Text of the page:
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Rincon Indian Tribe Wins Slots Case Against State

On August 6th, 2008, an appeals court has agreed with the Rincon Indian Tribe that a lawsuit against the state over the number of machines that the tribe can offer was incorrectly dismissed. The tribe and state officials disagreed on the number of machines that are allowed under the gaming compacts previously negotiated with Governor Gray Davis in 1999. Those gaming compacts with about sixty tribes commented that no tribe could possess more than two thousand slot machines and also stated that there would be a statewide limit on the total number of machines as well. Rincon was one of the Indian tribes that are sued over the problem.

Neighbor San Pasqual, which manages the Valley View Casino and the Colusa band north of Sacramento have made similar claims. Each of the tribes manages fewer than two thousand slot machines and commented that the state has wrongfully calculated the statewide limit. They want the federal judges to compel the state to release more licenses for slot machines. Three federal judges commented that they could not rule on the important issues in those cases because the other Indian tribes that signed those agreements because it is important.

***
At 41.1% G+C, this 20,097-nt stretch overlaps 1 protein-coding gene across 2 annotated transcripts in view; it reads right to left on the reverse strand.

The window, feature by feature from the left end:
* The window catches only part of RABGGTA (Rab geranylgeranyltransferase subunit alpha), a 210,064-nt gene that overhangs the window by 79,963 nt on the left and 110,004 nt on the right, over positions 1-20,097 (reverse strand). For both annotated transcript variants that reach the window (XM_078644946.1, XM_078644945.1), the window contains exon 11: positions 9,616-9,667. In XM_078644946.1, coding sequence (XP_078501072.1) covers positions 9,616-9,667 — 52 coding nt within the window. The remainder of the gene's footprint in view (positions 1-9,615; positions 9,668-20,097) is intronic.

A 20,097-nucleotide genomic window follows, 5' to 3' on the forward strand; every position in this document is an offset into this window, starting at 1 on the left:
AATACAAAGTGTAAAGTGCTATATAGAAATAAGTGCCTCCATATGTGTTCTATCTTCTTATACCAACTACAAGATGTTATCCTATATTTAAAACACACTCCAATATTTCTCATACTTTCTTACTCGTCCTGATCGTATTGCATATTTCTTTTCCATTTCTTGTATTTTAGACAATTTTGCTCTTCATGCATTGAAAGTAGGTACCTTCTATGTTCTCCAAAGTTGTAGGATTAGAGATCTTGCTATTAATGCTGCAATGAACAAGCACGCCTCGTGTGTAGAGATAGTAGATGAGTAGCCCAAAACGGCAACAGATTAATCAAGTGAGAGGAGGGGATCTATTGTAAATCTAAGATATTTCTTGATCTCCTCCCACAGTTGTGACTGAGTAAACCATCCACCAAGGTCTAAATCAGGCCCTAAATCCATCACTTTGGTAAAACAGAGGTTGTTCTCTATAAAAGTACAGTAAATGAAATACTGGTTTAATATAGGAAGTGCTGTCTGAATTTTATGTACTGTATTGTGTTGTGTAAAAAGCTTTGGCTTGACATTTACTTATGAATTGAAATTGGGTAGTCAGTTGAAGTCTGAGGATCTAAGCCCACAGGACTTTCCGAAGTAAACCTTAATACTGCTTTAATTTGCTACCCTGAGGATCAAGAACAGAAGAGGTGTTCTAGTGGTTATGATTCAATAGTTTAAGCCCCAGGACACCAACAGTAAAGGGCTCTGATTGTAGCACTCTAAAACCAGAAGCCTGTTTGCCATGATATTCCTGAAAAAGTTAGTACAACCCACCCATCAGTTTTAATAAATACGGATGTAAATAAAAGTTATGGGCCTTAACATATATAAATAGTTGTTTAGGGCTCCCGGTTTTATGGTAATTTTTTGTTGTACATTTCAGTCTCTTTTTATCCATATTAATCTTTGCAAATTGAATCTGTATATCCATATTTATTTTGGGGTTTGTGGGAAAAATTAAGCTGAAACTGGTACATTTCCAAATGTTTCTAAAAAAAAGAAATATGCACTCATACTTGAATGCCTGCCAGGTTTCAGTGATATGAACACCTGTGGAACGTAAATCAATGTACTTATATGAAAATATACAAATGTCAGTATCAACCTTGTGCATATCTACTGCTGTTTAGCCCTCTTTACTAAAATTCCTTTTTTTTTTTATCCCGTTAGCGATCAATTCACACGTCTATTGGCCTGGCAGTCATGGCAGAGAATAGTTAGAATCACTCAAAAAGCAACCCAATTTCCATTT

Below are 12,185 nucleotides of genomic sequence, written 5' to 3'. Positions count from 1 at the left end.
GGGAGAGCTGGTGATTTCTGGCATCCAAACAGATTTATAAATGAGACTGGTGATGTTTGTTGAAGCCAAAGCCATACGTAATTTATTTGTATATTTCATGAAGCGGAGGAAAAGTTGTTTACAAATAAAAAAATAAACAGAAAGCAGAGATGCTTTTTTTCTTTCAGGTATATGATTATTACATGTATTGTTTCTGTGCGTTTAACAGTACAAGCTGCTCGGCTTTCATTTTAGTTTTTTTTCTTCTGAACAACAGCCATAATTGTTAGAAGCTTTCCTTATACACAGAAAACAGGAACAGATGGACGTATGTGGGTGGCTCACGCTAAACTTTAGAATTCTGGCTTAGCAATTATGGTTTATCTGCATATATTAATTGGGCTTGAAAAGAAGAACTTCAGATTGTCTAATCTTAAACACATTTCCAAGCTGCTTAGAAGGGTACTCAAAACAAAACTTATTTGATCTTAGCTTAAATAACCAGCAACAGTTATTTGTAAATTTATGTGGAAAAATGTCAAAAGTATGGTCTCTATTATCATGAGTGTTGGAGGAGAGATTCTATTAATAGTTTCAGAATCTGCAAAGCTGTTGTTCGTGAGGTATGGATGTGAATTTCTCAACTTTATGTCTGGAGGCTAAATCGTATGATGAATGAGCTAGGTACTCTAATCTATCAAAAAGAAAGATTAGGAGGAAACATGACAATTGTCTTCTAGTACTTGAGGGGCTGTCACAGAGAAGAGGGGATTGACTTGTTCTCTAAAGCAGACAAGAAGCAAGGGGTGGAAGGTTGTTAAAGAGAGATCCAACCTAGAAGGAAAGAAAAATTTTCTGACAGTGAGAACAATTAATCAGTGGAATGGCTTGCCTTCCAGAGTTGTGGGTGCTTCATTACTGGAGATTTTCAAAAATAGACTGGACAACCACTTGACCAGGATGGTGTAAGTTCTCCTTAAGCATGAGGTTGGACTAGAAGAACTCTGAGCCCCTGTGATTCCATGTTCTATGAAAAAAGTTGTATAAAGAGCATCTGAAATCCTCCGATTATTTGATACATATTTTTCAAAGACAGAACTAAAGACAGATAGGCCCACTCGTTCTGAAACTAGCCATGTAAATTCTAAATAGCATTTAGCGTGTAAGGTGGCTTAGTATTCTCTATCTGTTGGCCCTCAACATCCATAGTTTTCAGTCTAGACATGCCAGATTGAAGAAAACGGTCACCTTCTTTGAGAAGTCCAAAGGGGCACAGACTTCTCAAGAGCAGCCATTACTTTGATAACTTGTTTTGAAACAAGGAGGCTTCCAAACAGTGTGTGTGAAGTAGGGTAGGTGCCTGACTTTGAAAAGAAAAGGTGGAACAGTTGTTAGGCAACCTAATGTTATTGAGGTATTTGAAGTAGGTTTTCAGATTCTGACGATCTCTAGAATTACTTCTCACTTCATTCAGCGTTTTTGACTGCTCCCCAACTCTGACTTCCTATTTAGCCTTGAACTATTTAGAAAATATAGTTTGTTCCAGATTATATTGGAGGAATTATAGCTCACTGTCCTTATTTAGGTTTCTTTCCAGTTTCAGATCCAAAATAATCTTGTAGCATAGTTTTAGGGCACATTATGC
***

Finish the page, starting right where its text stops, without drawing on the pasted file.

Those tribes cannot be sued against their will because they have sovereign immunity. Aside from that, a 3 judge panel of the ninth U.S. Circuit Court of Appeals commented that the judge in the Rincon case committed some mistakes. It is true that other tribe have a financial commitment in scaling down the number of slot machines their competitor may manage because it will have a drastic effect on the overall market share. But that is not enough to make them a party on the case. Rincon's case against the state should be bought back to the federal court in San Diego.

The appeals court reached the same decision is sending the lawsuit filed by the Colusa band back to a Sacramento judge. The appeal regarding the San Pasqual's lawsuit against the state is still pending. Earlier this year, a federal judge decided in another part of the same Rincon tribe lawsuit that Governor Arnold Schwarzenegger had negotiated a gaming compact in bad faith by requiring payments for California's general fund in exchange for allowing Rincon to offer more slot machines.

Rincon leaders said that they are against paying into the general fund of the state but will pay officials for more police officers, roads and other things needed in dealing with an expanded casino facility.


Wednesday, 27 August 2008
Darren G. Strachan